Mr. An subsequently left to become director of the state Department of Public Health’s office of refugee and immigrant health and advocated for specialized services to help Boston’s Asian, Latino, and Haitian communities. He was 85 when he died of cancer Oct. 21 in his home in Pearland, Texas, where he had moved in retirement for the warmer climate.

Having formerly served as chief of protocol to the president of South Vietnam and as that country’s consul general to Burma, Mr. An had considerable diplomatic experience to draw from when he helped launch the Vietnamese American Community Center in Dorchester.

He had helped place many families in Dorchester as part of his work with the International Institute, which required more than just knowing which apartments were available. “Intergenerational conflict is something very serious with us,” he said in 2002, when the center was being constructed. “To build our community, we need both generations working together.”

While chairing the steering committee to create the center, Mr. An told the Globe he hoped to “devise programs that will help Vietnamese elders, but I will ask the young Vietnamese to help me, so we can be next to one another, so we can communicate.”

There were other obstacles to overcome as well. “He understood that the community is complicated with all the Vietnamese homeland’s politics. He was diplomatic in many ways, working with many community groups,” said his friend Hiep Chu, a leader of Boston’s Vietnamese community and a former executive director of the Vietnamese American Initiative for Development.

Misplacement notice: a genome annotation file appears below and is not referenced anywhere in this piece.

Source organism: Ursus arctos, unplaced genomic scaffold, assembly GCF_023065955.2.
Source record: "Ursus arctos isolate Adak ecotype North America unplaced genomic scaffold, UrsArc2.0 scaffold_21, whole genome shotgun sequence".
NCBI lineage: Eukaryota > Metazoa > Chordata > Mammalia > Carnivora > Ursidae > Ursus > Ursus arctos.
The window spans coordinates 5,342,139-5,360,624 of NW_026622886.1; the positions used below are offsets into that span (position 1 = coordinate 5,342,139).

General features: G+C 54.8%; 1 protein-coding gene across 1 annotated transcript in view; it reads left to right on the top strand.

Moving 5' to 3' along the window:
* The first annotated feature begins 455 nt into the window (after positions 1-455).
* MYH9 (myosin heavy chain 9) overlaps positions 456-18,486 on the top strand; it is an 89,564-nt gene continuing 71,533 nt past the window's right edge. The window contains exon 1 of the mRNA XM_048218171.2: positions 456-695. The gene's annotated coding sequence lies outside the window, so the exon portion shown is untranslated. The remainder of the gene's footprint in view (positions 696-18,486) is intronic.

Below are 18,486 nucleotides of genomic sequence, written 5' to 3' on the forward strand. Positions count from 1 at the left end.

“I really respected him in many ways,” Chu added. “He was not about himself, which is something I admired. I learned so much from him.”

Mr. An was born in Da Nang, Vietnam, the son of Ton That Hoat and Nguyen Thi Khuyen.

He studied political science in Paris and joined the Ministry of Foreign Affairs in South Vietnam in 1957, two years after graduating from college. For several years, he served as an embassy first secretary during postings in Bangkok, Paris, and London. Then he served for a couple of years in Saigon before becoming consul in what is now Myanmar.

Mr. An was chief of protocol to the president of South Vietnam from 1972 until 1975 and escaped that April during the fall of Saigon. First, he arranged for his wife, Nguyen Thi Thuy, and their children to go to Thailand. Then Mr. An “contacted a colleague at the American embassy who told him to go to a particular rooftop, and he was helicoptered out, as were many other ex-officials,” said his son, Nhan Paul TonThat of Marlborough.

Several weeks passed before they reconnected in Guam. Mr. An and his family went to Fort Chaffee in Arkansas before settling in Greater Boston and living for many years in Medford. They also began running Rendezvous, a restaurant near Harvard Square.